Out of the 24 listed, Jet2 came out on top with 1,503 (mostly positive) impressions. Despite having a lower on-time performance of only 66%, a lackluster result compared to Aegean Airlines (83%) or Iberia (85%), it excels in a majority of the other categories, including last-minute cancellations: only 0.5% of Jet2 flights are axed 24 hours within scheduled departure.
Excellent Customer Service
As for the boarding experience, it is rated four stars out of five. Seat comfort is a moderate three stars, a status it shares with 11 competing airlines appearing on the ranking. Only Turkish Airlines has attained four stars on this subcategory while ranking at the runner-up slot overall with a customer score of 78% – only a marginal difference.
Other reliable airlines include Finnair, which rounds out the top three at a score of 75%, Swiss (also 75%) and Aurigny Air Service (74%). Jet2 customers are also quite pleased with the cabin cleanliness and value for money, awarding those four stars, while customer service is rated a maximum of five.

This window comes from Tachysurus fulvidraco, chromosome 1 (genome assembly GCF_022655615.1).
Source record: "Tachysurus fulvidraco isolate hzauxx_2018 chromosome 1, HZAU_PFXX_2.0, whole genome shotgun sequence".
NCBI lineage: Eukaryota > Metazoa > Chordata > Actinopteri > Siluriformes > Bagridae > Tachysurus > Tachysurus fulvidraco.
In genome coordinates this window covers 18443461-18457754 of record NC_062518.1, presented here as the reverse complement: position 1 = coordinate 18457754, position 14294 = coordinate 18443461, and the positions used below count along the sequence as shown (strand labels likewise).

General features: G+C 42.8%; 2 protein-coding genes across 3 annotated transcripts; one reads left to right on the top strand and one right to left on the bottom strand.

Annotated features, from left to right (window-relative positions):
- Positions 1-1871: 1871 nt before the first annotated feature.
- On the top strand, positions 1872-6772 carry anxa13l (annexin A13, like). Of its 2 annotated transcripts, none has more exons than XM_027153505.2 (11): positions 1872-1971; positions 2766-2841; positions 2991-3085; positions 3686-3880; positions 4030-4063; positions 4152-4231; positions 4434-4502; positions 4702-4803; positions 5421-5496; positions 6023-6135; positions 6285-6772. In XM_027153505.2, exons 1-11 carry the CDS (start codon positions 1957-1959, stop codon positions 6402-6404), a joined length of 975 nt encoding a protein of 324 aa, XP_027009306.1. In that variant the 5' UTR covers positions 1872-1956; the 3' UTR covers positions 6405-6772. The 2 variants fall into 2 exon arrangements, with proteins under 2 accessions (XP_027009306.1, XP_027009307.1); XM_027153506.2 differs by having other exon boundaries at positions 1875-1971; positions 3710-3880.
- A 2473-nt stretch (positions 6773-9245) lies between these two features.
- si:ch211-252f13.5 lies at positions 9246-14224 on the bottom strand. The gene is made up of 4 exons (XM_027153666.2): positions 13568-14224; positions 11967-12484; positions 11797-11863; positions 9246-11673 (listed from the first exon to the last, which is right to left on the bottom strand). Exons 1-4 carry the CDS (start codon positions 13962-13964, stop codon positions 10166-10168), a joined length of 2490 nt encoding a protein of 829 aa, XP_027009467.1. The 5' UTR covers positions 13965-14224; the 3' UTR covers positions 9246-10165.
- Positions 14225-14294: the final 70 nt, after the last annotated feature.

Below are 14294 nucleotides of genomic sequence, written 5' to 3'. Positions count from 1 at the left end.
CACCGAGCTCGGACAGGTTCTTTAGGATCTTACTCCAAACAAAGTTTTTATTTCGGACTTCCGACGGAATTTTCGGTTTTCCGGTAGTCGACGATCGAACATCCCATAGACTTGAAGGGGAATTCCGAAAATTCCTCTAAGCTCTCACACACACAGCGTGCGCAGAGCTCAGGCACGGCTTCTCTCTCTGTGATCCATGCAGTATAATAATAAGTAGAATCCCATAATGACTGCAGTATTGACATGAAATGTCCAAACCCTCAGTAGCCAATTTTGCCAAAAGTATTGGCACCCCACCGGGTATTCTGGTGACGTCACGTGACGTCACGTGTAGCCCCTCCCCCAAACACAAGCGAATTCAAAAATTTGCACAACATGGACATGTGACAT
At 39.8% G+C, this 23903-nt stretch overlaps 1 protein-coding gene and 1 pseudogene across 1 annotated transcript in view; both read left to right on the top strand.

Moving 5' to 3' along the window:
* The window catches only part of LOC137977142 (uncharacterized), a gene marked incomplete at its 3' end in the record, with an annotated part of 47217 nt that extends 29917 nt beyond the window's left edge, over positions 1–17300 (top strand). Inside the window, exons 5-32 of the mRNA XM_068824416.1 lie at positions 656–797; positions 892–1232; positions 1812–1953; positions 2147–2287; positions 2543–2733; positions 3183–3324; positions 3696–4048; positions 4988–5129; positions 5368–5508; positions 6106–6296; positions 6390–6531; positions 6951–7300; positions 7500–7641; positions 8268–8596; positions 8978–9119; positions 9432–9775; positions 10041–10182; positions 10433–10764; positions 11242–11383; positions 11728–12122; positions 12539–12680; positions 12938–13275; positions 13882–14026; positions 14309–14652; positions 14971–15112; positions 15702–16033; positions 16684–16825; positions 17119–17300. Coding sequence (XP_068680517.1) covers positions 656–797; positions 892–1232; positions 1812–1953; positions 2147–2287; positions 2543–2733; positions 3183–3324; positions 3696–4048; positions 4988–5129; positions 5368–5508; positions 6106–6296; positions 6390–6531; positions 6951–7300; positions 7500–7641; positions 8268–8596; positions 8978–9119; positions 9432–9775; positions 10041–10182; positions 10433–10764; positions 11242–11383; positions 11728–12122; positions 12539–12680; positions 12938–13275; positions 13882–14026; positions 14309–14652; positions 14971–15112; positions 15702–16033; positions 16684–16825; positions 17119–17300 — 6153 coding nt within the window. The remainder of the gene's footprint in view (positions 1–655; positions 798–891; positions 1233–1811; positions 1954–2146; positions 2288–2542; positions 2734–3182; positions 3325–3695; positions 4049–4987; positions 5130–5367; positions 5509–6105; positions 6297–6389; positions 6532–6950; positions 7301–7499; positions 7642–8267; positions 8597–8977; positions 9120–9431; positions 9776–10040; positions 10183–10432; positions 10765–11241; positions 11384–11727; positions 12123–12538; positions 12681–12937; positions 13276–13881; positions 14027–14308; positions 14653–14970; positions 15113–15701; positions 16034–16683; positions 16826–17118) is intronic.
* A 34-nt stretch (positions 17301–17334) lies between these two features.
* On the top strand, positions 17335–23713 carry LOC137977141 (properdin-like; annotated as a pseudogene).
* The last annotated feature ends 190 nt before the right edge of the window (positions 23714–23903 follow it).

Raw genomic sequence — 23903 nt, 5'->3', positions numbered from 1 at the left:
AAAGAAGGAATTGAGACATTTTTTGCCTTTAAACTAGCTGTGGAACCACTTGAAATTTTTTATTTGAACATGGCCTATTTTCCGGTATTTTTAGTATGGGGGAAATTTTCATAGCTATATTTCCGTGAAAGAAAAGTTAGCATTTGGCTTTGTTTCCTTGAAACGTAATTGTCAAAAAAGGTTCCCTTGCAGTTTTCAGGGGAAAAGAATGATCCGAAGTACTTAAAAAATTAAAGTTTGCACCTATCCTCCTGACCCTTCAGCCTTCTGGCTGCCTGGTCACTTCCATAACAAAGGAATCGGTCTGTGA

Which? adds that multiple customers have praised the ‘helpful and friendly staff,’ with one remarking that the airline excels in ‘all areas of customer support.’ Yet another customer claimed it is ‘the best airline by a country mile.’ For that reason, it has achieved the Which? Recommended Provider (WRP) status once more.
Norwegian Airlines was the only other airline to achieve a WRP badge in the short-haul category. Interestingly, the top-three peaking Turkish and Finnair did not qualify due to their terms and conditions that allow return journeys to be canceled when a passenger misses an outbound flight due to circumstances out of their control.
The Bottom Tier